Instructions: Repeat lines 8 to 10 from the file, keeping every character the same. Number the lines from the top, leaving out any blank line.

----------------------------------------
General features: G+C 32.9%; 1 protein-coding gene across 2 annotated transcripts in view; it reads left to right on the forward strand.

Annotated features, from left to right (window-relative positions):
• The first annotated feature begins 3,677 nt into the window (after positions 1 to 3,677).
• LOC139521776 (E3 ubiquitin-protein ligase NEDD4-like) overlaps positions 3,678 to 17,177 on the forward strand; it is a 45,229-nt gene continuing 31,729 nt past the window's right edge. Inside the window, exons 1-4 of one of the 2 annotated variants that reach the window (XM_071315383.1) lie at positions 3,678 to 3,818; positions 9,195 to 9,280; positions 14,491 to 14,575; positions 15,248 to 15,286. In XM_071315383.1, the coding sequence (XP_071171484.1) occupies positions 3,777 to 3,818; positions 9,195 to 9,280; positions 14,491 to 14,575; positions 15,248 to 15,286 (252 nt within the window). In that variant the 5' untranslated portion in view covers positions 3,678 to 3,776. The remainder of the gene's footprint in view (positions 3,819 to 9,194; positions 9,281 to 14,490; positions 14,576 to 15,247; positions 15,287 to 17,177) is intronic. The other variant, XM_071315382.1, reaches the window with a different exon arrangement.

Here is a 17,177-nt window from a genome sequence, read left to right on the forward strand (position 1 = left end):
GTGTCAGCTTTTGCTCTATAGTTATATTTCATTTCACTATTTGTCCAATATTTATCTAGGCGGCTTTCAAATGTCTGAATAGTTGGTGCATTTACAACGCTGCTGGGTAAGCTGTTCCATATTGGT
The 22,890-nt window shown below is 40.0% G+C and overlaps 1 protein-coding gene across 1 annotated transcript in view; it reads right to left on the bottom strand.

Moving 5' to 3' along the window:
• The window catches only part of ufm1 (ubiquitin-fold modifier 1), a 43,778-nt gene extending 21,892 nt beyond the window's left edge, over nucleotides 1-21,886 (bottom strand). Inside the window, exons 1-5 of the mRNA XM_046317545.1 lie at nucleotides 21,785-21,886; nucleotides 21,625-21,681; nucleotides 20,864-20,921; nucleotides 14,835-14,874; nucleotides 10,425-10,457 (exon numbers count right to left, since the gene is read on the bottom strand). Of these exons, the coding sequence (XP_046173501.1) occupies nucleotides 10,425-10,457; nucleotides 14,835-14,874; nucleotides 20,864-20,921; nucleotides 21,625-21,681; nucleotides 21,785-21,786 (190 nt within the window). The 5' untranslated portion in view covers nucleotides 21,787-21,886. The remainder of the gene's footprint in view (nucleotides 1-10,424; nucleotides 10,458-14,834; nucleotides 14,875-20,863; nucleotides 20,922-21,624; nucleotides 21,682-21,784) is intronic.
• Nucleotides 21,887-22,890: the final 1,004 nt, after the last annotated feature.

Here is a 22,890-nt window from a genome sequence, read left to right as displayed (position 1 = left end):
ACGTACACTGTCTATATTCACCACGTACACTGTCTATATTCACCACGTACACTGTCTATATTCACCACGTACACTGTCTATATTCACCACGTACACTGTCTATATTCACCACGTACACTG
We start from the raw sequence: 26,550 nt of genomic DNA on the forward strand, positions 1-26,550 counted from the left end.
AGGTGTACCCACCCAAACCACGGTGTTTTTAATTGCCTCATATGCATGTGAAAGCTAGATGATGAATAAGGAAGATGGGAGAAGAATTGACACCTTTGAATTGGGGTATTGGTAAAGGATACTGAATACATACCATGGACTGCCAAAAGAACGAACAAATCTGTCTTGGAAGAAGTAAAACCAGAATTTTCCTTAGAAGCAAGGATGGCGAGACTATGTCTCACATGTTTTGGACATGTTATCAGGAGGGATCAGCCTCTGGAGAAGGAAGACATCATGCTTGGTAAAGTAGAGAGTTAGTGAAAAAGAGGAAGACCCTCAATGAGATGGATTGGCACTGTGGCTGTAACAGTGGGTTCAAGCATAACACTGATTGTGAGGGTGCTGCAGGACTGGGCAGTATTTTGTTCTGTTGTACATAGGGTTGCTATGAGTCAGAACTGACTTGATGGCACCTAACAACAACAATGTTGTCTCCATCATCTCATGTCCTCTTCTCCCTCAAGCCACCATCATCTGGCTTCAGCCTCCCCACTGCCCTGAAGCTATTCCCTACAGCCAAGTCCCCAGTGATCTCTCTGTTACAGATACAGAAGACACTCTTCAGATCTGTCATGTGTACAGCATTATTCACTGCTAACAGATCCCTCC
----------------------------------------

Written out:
Moving 5' to 3' along the window:
• The window catches only part of ufm1 (ubiquitin-fold modifier 1), a 43,778-nt gene extending 21,892 nt beyond the window's left edge, over nucleotides 1-21,886 (bottom strand). Inside the window, exons 1-5 of the mRNA XM_046317545.1 lie at nucleotides 21,785-21,886; nucleotides 21,625-21,681; nucleotides 20,864-20,921; nucleotides 14,835-14,874; nucleotides 10,425-10,457 (exon numbers count right to left, since the gene is read on the bottom strand). Of these exons, the coding sequence (XP_046173501.1) occupies nucleotides 10,425-10,457; nucleotides 14,835-14,874; nucleotides 20,864-20,921; nucleotides 21,625-21,681; nucleotides 21,785-21,786 (190 nt within the window). The 5' untranslated portion in view covers nucleotides 21,787-21,886. The remainder of the gene's footprint in view (nucleotides 1-10,424; nucleotides 10,458-14,834; nucleotides 14,875-20,863; nucleotides 20,922-21,624; nucleotides 21,682-21,784) is intronic.
• Nucleotides 21,887-22,890: the final 1,004 nt, after the last annotated feature.